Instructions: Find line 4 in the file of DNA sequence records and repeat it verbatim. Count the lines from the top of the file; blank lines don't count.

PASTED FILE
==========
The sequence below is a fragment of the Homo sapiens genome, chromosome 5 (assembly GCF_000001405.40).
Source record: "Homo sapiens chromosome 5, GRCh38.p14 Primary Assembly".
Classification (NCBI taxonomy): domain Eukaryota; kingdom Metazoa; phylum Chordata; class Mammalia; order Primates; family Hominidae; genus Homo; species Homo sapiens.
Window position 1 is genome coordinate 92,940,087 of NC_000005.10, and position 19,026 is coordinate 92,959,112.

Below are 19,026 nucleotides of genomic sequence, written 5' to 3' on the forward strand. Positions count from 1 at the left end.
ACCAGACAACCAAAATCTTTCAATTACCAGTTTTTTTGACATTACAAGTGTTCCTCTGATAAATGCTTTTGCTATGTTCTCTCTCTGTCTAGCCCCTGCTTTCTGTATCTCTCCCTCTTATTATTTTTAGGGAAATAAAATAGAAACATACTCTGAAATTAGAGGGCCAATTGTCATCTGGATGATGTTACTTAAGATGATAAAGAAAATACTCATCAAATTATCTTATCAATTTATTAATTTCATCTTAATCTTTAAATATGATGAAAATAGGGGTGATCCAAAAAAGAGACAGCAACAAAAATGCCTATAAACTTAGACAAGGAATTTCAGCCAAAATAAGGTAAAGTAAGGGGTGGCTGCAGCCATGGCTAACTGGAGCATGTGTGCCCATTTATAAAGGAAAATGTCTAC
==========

Window position 1 is genome coordinate 92,940,087 of NC_000005.10, and position 19,026 is coordinate 92,959,112.